When Andy Schatz made a decision to become an indie developer, he did not wish to consider what could happen if he collapsed.”I never actually thought about that. I likely avoided the concept of considering the binary idea of having the ability to live my fantasy or not having the ability to live my fantasy. That is the stuff of nightmares,” Schatz said, laughing.

It is a strategy that has been functioning well for him so far. Nearly 13 decades later, the longtime game developer — along with also his studio, Pocketwatch Games — are still here. It is a remarkable accomplishment for its San Diego-based firm, which, out of a couple freelancers, has two fulltime workers: Schatz and developer Dexter Friedman. Schatz credits the group’s longevity using their imaginative problem solving.

“I believe that is partially why we triumph, since we handle issues that have not really been solved previously,” he explained. “And therefore, assuming we triumph at these things, we will have created a game that is pretty exceptional. That is really what I attribute our success to. We are making games that actually have not been made before.”

Tooth and Tail (available today on PlayStation 4 and PC) will be the most recent case of Pocketwatch’s creativity. Schatz never enjoyed playing real time strategy games — a genre long related to keyboards and mouse — onto a control. So the roots of Tooth and Tail started as a personal challenge: He wanted to determine if he can make a fun RTS made particularly for a gamepad.That wound up being the toughest portion of development, since the group maintained fine-tuning up the controls until a couple of months before launch.


Another element that sets Toot and Tail apart is its own pseudo-Industrial Revolution placing. Within this world, hungry animal factions are fighting over who gets to live and who is, well, dinner. Pocketwatch selected animals because a great deal of people already understand what a mouse, skunk, or lizard is capable of, which assists address a different RTS challenge — knowing what human military units can perform in a glance.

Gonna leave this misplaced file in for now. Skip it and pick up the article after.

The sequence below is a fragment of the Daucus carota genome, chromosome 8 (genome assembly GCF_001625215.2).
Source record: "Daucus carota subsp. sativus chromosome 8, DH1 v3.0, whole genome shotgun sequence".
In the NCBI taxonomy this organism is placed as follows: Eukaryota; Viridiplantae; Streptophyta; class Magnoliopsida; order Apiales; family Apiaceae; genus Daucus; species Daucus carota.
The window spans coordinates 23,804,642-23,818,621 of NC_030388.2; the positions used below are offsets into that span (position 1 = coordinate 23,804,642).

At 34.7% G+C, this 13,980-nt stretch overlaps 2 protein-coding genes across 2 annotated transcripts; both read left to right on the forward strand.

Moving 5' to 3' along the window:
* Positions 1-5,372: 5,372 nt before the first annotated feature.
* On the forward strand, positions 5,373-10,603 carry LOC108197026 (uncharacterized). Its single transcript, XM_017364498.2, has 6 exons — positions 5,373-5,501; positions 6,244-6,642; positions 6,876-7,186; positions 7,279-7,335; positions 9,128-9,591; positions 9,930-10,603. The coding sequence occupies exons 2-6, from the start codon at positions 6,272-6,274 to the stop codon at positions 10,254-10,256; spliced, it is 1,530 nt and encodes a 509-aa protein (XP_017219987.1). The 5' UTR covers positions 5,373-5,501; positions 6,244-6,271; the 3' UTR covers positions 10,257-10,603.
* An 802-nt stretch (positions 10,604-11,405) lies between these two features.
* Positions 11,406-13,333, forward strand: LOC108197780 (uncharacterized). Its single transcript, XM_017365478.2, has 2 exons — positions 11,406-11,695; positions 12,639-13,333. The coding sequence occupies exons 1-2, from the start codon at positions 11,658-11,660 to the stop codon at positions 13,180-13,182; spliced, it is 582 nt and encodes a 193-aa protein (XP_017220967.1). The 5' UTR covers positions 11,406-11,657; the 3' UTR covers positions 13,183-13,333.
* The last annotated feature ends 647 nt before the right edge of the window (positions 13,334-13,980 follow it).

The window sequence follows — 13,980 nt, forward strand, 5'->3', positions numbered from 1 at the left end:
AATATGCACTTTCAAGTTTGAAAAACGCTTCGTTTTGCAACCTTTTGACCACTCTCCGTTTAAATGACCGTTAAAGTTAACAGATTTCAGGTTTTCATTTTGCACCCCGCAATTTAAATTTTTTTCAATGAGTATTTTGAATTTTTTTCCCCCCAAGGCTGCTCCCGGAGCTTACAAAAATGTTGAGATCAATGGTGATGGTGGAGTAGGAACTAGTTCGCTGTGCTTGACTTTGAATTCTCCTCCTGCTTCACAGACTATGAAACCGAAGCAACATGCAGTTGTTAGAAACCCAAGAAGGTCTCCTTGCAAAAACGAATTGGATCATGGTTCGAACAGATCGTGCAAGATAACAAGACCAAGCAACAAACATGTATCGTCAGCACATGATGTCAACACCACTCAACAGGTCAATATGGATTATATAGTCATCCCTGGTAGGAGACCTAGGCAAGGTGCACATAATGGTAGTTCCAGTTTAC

The first idea came from neighborhood supervisor Brian Franco, who proposed backyard creatures as a potential theme for another job. Schatz hurried with it. His love of history (especially the American Civil War) motivated Tooth and Tail’s filthy aesthetic, giving the story a few moral weight.

“If you take care of the entire world of critters that reside in your garden as a human culture, it is dark and barbarous,” Schatz said. “You have now been run over by automobiles. You’ve got cats which are killing baby birds. Everything is continually on the watch for a hawk or an owl. It is not great.”

Tooth and Tail is rather different in tone and mechanisms in comparison to Pocketwatch’s prior release, the multi-player heist match Monaco. Up to now, players are enjoying its distinctive spin in an RTS, particularly the competitive multiplayer mode.However, the future was not always this glowing for Schatz and his collaborators. At one stage in his lifetime, Schatz was not even certain he wanted to create games anymore.


A twist of destiny

Before founding Pocketwatch, Schatz worked at different studios in the early 2000s. One of these was TKO Software, that did contract work for Electronic Arts. Along with helping out with the Medal of Honor franchise, TKO also worked on the badly obtained James Bond shooter GoldenEye: Rogue Agent, which Schatz described as a “travesty”. The working conditions such as Rogue Agent were so dreadful that it made him wish to leave the triple-A distance completely.